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Legislation by Sen. Hertzberg to Boost Stormwater Capture awaits Gov. Brown’s signature
Senate Bill 231 by Sen. Bob Hertzberg (D-District 18-Van Nuys) has passed both the state Assembly and the Senate and now awaits signature by Gov. Jerry Brown. The bill seeks to clarify the definition of stormwater so that projects designed to capture and clean stormwater can be more easily financed and built by local agencies versus letting the water run off and go to waste.
Hertzberg contends that the legislation provides legal clarity on the interpretation of Proposition 218 while maintaining the proposition’s transparency and accountability guidelines. Voters approved the proposition in 1996.
SB 231 adds a missing definition of “sewer service” to state law to include stormwater, which was long considered to be part of that definition until a court decision cast doubt on that interpretation 15 years ago. The measure allows local governments to finance and build projects that capture and clean stormwater just as easily as they can finance and build needed sewer facilities. Proposition 218 required the approval of two-thirds of voters, except fees for water, trash and sewer services. Those can be imposed without a vote and can only be stopped if a majority of affected residents file a written protest by a set deadline.
But, Hertzberg contends that, “This legislation is basic common sense. It clarifies that local agencies should have the same authority to capture and treat all dirty water, no matter what its source. We must do a better job of capturing stormwater, and California must manage its water more wisely. SB 231 will help do that.”
Although the state experienced heavy rainfall over the winter, much of the water flowed into the ocean. Only about 15 percent of the stormwater flowing into the Los Angeles River watershed is captured and used for water supply while the rest is dumped into the ocean, a loss of billions of gallons of water each year. Water Year 2016/17 produced flooding and extensive damage in many parts of the state with no infrastructure in place to capture or redirect the water.
One reason local agencies don’t have more infrastructure in place to control flooding and capture stormwater is because of legal confusion over the definition of stormwater. The legislation provides legal clarity on the interpretation of Proposition 218 while maintaining the proposition’s transparency and accountability guidelines.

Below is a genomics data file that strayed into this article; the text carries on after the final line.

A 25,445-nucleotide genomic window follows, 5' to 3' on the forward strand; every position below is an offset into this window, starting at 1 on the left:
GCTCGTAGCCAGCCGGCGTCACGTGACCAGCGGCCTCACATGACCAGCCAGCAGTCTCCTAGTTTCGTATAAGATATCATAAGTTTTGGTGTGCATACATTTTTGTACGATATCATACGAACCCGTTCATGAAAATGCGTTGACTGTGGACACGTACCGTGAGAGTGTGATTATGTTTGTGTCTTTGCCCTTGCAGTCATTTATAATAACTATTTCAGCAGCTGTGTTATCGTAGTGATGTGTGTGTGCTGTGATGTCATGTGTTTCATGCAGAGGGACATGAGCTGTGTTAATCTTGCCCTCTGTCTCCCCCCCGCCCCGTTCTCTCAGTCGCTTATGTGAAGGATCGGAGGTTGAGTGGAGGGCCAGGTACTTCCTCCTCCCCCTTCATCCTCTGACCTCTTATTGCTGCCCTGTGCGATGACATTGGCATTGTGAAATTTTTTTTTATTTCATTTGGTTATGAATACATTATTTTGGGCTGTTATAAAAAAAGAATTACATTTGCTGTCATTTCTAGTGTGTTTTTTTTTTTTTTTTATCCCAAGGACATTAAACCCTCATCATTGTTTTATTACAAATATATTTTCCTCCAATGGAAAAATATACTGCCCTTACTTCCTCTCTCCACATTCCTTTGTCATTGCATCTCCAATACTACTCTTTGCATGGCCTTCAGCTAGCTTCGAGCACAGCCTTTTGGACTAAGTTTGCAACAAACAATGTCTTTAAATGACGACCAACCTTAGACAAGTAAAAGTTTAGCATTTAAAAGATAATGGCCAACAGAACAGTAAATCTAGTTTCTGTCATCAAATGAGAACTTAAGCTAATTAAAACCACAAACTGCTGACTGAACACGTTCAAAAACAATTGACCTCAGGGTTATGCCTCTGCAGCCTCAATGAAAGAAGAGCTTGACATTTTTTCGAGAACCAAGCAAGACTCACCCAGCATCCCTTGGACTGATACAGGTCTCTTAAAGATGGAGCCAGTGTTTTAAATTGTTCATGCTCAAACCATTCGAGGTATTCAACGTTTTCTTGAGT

The legislation is also supported by more than 100 organizations and local governments, including the Bay Area Council, California Building Industry Association, California State Association of Counties, Environmental Defense Fund, Heal the Bay, League of California Cities, League of Women Voters of California, Los Angeles County, Metropolitan Water District of Southern California, Monterey Bay Aquarium, Save the Bay, Service Employees International Union California, Sierra Club California and State Building and Construction Trades Council of California. The bill is also sponsored by the Water Foundation.
“State lawmakers are doing their part to protect communities across California by passing SB 231, which enables local infrastructure investment that captures stormwater,” said Wade Crowfoot, CEO of the Water Foundation. “These investments will protect homes from local flooding, reduce water pollution in our streams and beaches, and increase local groundwater supplies. It is a common sense step that will create jobs and spur local investment in these important improvements.”
But not everyone is in favor of SB 231. The editorial board of the Pasadena Star-News came out in opposition of the bill on Sept. 5. They joined the Howard Jarvis Taxpayers Association (HJTA) and the California Association of Realtors (CAR) in casting doubt on SB 231 as undermining Proposition 218.
Geoff McIntosh, president of the California Association of Realtors, said CAR doesn’t oppose funding stormwater projects, “we just believe voters should have the vote that the Constitution and Prop. 218 guarantee them.”
“SB231 undermines Proposition 218 by removing an individual’s right to vote on stormwater benefit assessments,” said David Wolfe, legislative director for HJTA. “To attempt to change this in statute violates the constitution and unsettles a precedent-setting appellate court case.”
According to the Pasadena Star-News, HJTA has vowed to sue the first government entity that imposes a stormwater fee through the “sewer fee” method.